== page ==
It’s been quite interesting to see two competing narratives emerge in the liberal media in the past few weeks. The seeds of this split have been present since the Republican primary last year, but Trump’s first few weeks in office have thrown it into sharp relief. His first acts and executive orders might have been expected to “pick a winner” and prove out one of the two theories, but instead we are left with still more questions.
What is the million dollar question then? It’s simple: is Trump (or Steve Bannon, or whoever is whispering in his ear most of the time) evil, or just stupid?
Jake Fuentes makes a reasonable argument for “evil”, and the same sentiment can be found less clearly expressed in a number of places advocating for violent resistance and protest. Others, such as author John Scalzi, view the last week of chaos as the product of stupidity, not “11-dimensional super-chess political moves”. Scott Alexander spends a lot of time dumping on Trump and then concludes that despite his other short-comings, “he does not… take marching orders from the KKK”.
I find a lot of the arguments on both sides unconvincing. Hanlon’s razor (“Never attribute to malice that which is adequately explained by stupidity”, probably since there is a lot more stupidity than malice in the world) suggests that stupid should be our default assumption. From that perspective it is hard to see the Trump administration’s actions as anything more than bumbling incompetence. However the argument baked into this position is that because Trump is incompetent, he can’t also be evil. He’s greedy and lazy, sure, and a garden-variety racist, but not actually a true-believer Nazi.
This isn’t really convincing to me because it doesn’t appear to adequately explain the sequence of events surrounding e.g. the DHS’s organized defiance of a federal injunction. When layed out one after the next, it seems like an awfully extreme coincidence for bumbling incompetency to have sent the United States so cleanly down the path to a fascist coup d’état. On the other hand, pretty much everything else Trump and his administration have tried has seemed like one gross mis-step after the next, and it would be weird for them to be so methodical with their fascism and so sloppy with everything else.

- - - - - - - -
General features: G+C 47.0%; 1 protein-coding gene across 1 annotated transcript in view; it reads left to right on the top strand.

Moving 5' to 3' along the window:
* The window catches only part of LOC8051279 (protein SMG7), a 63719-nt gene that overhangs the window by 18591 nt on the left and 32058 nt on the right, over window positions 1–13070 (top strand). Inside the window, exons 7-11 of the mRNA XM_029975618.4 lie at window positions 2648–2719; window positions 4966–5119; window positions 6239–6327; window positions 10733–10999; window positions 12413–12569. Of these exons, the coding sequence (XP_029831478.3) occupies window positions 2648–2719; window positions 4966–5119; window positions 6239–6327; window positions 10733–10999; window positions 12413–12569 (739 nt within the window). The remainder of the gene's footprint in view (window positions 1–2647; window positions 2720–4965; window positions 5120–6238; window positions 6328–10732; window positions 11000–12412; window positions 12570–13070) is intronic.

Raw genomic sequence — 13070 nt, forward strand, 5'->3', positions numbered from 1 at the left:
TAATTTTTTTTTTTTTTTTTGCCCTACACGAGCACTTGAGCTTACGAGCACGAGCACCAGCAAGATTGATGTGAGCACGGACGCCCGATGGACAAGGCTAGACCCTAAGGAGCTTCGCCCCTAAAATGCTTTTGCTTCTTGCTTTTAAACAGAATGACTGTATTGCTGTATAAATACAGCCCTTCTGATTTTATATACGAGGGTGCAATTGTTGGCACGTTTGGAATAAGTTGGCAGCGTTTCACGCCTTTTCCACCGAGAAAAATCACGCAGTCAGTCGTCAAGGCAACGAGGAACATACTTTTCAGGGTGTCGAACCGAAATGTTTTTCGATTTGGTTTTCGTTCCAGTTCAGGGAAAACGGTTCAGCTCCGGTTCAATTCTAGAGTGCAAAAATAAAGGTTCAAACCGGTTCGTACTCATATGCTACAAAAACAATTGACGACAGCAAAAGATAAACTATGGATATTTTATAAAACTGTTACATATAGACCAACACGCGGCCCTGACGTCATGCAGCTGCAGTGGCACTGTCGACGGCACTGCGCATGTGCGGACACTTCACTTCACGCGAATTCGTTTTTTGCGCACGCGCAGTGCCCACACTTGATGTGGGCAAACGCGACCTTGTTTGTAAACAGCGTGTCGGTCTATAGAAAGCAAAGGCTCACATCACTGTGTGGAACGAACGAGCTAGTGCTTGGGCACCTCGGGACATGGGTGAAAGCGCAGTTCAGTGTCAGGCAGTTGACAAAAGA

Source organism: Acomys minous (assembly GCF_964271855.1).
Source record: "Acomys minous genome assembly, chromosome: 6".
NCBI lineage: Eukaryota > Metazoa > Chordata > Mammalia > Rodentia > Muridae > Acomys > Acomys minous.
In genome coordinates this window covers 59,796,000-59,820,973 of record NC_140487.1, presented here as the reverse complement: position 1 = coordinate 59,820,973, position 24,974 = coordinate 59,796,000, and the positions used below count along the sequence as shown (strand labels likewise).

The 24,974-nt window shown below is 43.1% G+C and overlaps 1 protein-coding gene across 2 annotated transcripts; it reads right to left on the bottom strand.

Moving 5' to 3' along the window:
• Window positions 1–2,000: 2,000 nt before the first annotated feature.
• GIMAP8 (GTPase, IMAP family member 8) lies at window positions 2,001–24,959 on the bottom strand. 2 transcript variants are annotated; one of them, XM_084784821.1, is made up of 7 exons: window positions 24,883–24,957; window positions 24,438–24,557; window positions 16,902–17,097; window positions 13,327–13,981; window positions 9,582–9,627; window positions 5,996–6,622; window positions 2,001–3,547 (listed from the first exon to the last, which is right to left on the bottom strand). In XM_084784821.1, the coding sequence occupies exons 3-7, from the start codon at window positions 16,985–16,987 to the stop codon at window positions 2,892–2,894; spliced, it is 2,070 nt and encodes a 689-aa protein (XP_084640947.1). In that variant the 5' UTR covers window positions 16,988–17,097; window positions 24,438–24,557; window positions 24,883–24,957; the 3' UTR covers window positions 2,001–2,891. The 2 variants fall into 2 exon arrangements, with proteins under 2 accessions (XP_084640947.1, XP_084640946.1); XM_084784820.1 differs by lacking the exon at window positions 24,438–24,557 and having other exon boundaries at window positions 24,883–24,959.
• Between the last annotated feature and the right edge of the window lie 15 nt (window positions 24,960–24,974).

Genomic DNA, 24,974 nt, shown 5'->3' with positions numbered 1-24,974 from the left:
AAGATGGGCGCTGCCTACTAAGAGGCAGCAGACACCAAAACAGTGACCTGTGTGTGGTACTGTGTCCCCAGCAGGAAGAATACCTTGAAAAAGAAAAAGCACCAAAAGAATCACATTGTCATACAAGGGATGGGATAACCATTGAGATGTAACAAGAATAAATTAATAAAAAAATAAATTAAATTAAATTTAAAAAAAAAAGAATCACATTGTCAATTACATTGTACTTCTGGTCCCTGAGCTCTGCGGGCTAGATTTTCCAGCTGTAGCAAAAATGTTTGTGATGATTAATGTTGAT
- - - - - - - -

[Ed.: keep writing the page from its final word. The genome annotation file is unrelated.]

So which is it? It could, I suppose be both. Trump (or more likely Bannon) is a legitimate fascist planning a coup and kind of a moron, one who just happens to have gotten lucky on all the things that really matter. But this still seems unlikely; a better explanation would be that luck is running the other way: Trump is a garden-variety idiot whose incompetence and rhetoric has led the US to a potential civil war by accident. Because we are imagining a final destination, the steps taken down the path look intentional even when they’re not.
In the end, it may not matter. Contrary to popular aphorism, this is a case where the destination matters a lot more than the journey we took to get there. Even on the still-decent odds that the US remains a liberal and democratic republic, the rule of law will continue to be sorely tried, and from those stress fractures will bleed human rights.
Take heart from the most likely explanation: if Trump is just a lucky moron, then at least nobody in power is actively trying to dismantle the United States. Who knows, there’s a tiny chance somebody in the inner circle might actually realize the effect their policies are having and put a stop to the madness.
And even if they don’t, nobody’s luck lasts forever.